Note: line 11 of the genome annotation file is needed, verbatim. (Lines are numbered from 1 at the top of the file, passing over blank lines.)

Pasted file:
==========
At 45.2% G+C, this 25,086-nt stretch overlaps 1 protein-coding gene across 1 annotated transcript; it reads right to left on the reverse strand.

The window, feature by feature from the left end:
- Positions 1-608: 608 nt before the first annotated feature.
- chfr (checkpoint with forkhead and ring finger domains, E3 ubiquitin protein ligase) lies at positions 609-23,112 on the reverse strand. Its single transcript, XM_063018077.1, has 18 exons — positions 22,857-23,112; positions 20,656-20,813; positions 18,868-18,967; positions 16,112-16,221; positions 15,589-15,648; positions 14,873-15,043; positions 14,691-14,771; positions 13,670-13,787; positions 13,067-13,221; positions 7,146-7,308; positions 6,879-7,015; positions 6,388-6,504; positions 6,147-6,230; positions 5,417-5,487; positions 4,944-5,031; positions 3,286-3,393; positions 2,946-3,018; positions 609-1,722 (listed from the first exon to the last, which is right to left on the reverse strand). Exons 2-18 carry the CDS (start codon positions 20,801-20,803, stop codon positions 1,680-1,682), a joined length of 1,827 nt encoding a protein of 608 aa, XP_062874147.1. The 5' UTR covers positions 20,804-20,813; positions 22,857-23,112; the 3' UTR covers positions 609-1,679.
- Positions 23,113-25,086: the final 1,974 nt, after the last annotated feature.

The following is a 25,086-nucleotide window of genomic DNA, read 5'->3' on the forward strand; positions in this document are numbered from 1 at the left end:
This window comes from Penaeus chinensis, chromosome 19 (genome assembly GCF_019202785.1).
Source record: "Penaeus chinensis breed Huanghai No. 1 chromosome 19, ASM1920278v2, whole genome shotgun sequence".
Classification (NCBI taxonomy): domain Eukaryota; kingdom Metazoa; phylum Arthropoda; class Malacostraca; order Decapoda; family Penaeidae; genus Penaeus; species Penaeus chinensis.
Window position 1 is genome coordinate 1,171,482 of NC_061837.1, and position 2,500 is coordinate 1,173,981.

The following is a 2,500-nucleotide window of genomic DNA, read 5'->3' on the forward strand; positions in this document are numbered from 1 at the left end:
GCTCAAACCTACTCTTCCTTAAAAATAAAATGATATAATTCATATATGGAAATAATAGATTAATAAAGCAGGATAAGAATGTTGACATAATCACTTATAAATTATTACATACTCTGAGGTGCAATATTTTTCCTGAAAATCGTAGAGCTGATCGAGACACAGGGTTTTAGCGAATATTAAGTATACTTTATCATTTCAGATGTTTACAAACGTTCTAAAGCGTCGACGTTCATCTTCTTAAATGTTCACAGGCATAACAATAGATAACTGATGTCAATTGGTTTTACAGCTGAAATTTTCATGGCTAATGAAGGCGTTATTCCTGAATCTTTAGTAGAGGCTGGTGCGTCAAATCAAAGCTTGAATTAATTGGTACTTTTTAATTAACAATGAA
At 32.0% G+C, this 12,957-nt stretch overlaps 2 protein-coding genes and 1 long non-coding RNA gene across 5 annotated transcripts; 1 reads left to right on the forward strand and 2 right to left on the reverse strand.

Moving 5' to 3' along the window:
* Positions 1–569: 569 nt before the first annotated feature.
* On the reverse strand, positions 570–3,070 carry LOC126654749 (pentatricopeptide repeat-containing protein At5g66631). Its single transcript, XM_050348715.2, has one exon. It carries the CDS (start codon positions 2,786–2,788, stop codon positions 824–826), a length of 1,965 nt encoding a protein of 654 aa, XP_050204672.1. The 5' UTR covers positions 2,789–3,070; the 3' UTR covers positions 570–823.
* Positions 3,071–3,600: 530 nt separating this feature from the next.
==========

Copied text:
The following is a 2,500-nucleotide window of genomic DNA, read 5'->3' on the forward strand; positions in this document are numbered from 1 at the left end: